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Feel like you’re doing ALL OF THE THINGS when it comes to tracking your menstrual cycle and ovulation?
BUT for some reason, there seems to just be that something missing that means things haven’t *quite* clicked into place yet.
When it comes to tracking Basal Body Temperature (BBT), so many women seem to get bogged down in the specifics of daily temperatures and over-analysing the numbers instead of looking at the bigger picture – the overall temperature pattern throughout a cycle.
You probably know by now that I firmly believe you can get all the information you need by observing your cervical mucus patterns, but tracking your BBT comes in a very close second place because it can give you some really valuable insights into your cycle.
In this episode of the podcast, I’m sharing the 3 temperature shifts you should be tracking every cycle and what they can tell you about ovulation, your next period and it may even reveal to you one of the earliest signs of pregnancy.
Let’s begin by talking about what your BBT actually is and why we track it throughout our menstrual cycle.
Charting your basal body temperature (BBT) can be combined with charting your mucus if you want an extra indicator of ovulation and where you are in your menstrual cycle. If you can clearly identify fertile mucus and you’re really confident in tracking the changes throughout your cycle, then you might not need to track your temperature. But, if you want a back-up, if you want a second source of information, or if you’re not seeing clear differences in your mucus throughout your cycle then you may find tracking your temperature helpful.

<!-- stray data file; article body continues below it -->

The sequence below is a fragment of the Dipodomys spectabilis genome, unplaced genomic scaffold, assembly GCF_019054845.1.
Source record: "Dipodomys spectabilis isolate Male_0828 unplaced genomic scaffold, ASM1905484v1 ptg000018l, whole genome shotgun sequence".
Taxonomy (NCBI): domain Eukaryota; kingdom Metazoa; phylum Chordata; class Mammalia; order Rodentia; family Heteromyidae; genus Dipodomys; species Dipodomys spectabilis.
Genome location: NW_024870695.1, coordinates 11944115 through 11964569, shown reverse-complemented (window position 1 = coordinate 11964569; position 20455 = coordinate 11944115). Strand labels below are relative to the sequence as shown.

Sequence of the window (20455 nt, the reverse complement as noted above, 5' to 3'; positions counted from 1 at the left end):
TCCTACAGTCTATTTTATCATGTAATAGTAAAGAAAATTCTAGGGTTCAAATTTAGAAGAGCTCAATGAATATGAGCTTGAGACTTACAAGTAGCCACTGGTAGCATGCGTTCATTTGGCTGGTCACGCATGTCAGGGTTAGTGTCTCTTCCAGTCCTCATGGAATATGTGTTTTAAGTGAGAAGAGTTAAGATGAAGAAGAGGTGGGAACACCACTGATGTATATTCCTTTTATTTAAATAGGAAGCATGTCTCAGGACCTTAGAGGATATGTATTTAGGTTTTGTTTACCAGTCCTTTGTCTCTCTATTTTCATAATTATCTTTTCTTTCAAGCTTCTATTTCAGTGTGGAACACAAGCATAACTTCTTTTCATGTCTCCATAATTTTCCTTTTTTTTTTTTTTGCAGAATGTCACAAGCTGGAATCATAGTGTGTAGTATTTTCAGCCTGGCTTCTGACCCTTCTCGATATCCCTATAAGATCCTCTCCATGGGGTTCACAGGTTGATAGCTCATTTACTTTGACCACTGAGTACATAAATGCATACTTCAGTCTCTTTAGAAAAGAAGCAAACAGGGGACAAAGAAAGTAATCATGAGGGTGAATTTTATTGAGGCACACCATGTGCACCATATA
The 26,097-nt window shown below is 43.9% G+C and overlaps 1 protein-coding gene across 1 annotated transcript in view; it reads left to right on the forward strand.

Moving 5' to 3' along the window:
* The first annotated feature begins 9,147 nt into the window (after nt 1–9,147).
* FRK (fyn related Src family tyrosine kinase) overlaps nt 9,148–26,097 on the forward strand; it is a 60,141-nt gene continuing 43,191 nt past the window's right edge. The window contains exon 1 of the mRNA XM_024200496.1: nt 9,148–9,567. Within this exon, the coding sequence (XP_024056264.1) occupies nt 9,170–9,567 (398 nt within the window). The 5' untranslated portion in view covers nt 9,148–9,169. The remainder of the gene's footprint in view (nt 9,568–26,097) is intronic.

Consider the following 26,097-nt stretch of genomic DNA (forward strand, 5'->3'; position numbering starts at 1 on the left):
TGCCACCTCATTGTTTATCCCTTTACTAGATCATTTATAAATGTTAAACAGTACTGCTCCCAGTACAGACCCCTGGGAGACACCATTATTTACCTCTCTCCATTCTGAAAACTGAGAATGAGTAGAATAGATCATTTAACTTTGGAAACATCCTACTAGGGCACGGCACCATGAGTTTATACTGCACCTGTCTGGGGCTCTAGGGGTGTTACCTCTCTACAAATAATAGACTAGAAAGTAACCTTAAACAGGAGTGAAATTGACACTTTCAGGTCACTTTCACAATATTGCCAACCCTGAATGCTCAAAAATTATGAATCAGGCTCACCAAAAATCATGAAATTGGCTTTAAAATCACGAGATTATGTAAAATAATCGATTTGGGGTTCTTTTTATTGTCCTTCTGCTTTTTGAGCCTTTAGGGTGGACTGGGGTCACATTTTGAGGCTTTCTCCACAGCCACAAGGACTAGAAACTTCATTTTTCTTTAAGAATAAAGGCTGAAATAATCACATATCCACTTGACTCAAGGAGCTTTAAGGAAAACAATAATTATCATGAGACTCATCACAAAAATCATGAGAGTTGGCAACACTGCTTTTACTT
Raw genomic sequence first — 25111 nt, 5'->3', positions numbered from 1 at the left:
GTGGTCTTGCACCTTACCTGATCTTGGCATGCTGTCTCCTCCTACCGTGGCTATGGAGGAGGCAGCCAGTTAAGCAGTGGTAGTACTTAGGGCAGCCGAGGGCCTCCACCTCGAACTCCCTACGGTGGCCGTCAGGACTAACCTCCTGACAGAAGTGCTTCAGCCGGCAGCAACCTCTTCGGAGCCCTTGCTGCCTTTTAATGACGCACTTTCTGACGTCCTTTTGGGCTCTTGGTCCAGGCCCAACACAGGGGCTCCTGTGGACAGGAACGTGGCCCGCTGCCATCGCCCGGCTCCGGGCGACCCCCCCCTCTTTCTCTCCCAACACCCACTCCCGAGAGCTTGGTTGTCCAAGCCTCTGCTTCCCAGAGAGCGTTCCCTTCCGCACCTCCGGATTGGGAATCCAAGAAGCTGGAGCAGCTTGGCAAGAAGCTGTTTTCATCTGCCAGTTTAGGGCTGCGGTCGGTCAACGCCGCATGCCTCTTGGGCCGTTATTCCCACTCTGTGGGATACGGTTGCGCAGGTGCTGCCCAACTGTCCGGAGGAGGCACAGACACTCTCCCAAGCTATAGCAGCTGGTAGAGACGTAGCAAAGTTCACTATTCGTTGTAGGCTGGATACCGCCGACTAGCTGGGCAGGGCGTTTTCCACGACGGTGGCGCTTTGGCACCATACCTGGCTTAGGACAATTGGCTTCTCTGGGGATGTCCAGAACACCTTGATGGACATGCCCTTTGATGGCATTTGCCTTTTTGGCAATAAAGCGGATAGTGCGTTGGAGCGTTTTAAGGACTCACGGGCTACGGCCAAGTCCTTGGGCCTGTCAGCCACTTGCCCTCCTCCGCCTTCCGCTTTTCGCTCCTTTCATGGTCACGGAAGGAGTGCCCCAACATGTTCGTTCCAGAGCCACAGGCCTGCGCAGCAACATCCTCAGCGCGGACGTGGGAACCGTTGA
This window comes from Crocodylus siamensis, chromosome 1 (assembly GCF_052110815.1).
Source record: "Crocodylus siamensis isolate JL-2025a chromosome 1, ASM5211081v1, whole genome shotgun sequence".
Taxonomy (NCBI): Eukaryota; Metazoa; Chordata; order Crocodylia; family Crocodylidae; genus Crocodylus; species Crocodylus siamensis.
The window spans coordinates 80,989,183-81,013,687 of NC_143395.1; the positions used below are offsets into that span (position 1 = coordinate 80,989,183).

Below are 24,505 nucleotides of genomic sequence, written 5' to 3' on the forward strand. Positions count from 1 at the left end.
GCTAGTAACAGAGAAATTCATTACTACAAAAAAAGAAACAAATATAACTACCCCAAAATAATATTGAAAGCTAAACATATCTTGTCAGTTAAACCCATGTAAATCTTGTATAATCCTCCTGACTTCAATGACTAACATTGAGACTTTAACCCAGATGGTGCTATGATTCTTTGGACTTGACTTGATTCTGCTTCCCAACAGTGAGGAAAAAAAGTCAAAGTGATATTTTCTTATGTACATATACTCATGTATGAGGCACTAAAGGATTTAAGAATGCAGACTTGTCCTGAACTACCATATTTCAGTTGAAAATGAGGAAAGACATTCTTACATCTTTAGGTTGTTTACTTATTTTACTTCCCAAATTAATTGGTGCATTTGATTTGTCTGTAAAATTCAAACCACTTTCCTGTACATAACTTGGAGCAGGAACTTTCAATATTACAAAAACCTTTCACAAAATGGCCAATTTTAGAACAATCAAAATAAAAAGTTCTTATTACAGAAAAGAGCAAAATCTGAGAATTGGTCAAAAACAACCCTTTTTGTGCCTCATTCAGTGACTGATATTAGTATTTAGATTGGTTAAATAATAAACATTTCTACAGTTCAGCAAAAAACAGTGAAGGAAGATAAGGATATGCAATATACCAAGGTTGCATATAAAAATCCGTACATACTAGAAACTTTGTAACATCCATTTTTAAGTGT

Basal body temperature (BBT) is the body’s resting temperature after at least 4-6 hours of uninterrupted sleep. It is assessed by taking your body temperature orally first thing in the morning after waking up and before any physical activity. The most accurate readings are given before we start moving around for the day, so try to take your temperature as soon as you wake up while still lying in bed. So not only is this before you get out of bed to pee, before you get up and put the kettle on, this is before you really move at all. It’s before you roll over to snuggle with your partner, before you start playing on your phone. As soon as you wake up and go into that half-awake, half-dreaming state where you know you’re awake but not yet ready to open your eyes, you take your thermometer that you put on your bedside table the night before, and you pop it in your mouth for a couple of minutes. When it beeps, take it out of your mouth, check your temperature and add it to your chart for the day. What I like to do is just take it straight out and pop it back on my bedside table without even looking at it. When I’m actually getting out of bed, I’m awake and slightly more conscious, then I turn the thermometer back on and look at the last recorded temperature. Then I’m in a better state to actually remember the numbers on the screen and write them down.